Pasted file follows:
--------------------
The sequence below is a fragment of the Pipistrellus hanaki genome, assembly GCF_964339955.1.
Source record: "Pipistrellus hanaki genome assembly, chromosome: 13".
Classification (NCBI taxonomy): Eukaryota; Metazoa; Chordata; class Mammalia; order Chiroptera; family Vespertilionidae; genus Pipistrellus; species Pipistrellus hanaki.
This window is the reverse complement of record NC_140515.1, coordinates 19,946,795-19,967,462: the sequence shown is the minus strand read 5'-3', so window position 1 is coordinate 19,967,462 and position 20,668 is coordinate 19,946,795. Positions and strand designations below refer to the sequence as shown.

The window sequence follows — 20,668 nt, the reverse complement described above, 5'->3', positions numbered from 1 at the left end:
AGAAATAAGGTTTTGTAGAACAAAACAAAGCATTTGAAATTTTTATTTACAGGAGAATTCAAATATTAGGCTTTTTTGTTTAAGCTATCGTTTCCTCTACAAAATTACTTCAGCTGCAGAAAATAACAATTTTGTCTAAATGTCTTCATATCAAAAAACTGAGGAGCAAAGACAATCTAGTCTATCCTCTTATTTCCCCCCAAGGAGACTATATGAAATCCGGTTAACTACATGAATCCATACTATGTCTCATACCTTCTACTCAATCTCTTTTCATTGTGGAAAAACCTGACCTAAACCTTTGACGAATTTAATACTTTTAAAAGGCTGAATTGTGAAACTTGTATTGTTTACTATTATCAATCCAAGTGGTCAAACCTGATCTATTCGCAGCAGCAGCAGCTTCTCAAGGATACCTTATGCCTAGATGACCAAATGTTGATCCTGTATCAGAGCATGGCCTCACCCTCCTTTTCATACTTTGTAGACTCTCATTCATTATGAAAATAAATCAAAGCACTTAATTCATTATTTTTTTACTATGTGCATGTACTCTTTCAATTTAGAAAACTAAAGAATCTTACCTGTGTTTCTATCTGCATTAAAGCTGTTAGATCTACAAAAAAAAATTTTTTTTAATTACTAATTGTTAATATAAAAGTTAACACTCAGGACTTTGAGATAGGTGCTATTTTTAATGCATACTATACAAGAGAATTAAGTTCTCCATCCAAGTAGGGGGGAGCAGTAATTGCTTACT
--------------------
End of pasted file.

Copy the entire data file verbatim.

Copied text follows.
The sequence below is a fragment of the Pipistrellus hanaki genome, assembly GCF_964339955.1.
Source record: "Pipistrellus hanaki genome assembly, chromosome: 13".
Classification (NCBI taxonomy): Eukaryota; Metazoa; Chordata; class Mammalia; order Chiroptera; family Vespertilionidae; genus Pipistrellus; species Pipistrellus hanaki.
This window is the reverse complement of record NC_140515.1, coordinates 19,946,795-19,967,462: the sequence shown is the minus strand read 5'-3', so window position 1 is coordinate 19,967,462 and position 20,668 is coordinate 19,946,795. Positions and strand designations below refer to the sequence as shown.

The window sequence follows — 20,668 nt, the reverse complement described above, 5'->3', positions numbered from 1 at the left end:
AGAAATAAGGTTTTGTAGAACAAAACAAAGCATTTGAAATTTTTATTTACAGGAGAATTCAAATATTAGGCTTTTTTGTTTAAGCTATCGTTTCCTCTACAAAATTACTTCAGCTGCAGAAAATAACAATTTTGTCTAAATGTCTTCATATCAAAAAACTGAGGAGCAAAGACAATCTAGTCTATCCTCTTATTTCCCCCCAAGGAGACTATATGAAATCCGGTTAACTACATGAATCCATACTATGTCTCATACCTTCTACTCAATCTCTTTTCATTGTGGAAAAACCTGACCTAAACCTTTGACGAATTTAATACTTTTAAAAGGCTGAATTGTGAAACTTGTATTGTTTACTATTATCAATCCAAGTGGTCAAACCTGATCTATTCGCAGCAGCAGCAGCTTCTCAAGGATACCTTATGCCTAGATGACCAAATGTTGATCCTGTATCAGAGCATGGCCTCACCCTCCTTTTCATACTTTGTAGACTCTCATTCATTATGAAAATAAATCAAAGCACTTAATTCATTATTTTTTTACTATGTGCATGTACTCTTTCAATTTAGAAAACTAAAGAATCTTACCTGTGTTTCTATCTGCATTAAAGCTGTTAGATCTACAAAAAAAAATTTTTTTTAATTACTAATTGTTAATATAAAAGTTAACACTCAGGACTTTGAGATAGGTGCTATTTTTAATGCATACTATACAAGAGAATTAAGTTCTCCATCCAAGTAGGGGGGAGCAGTAATTGCTTACT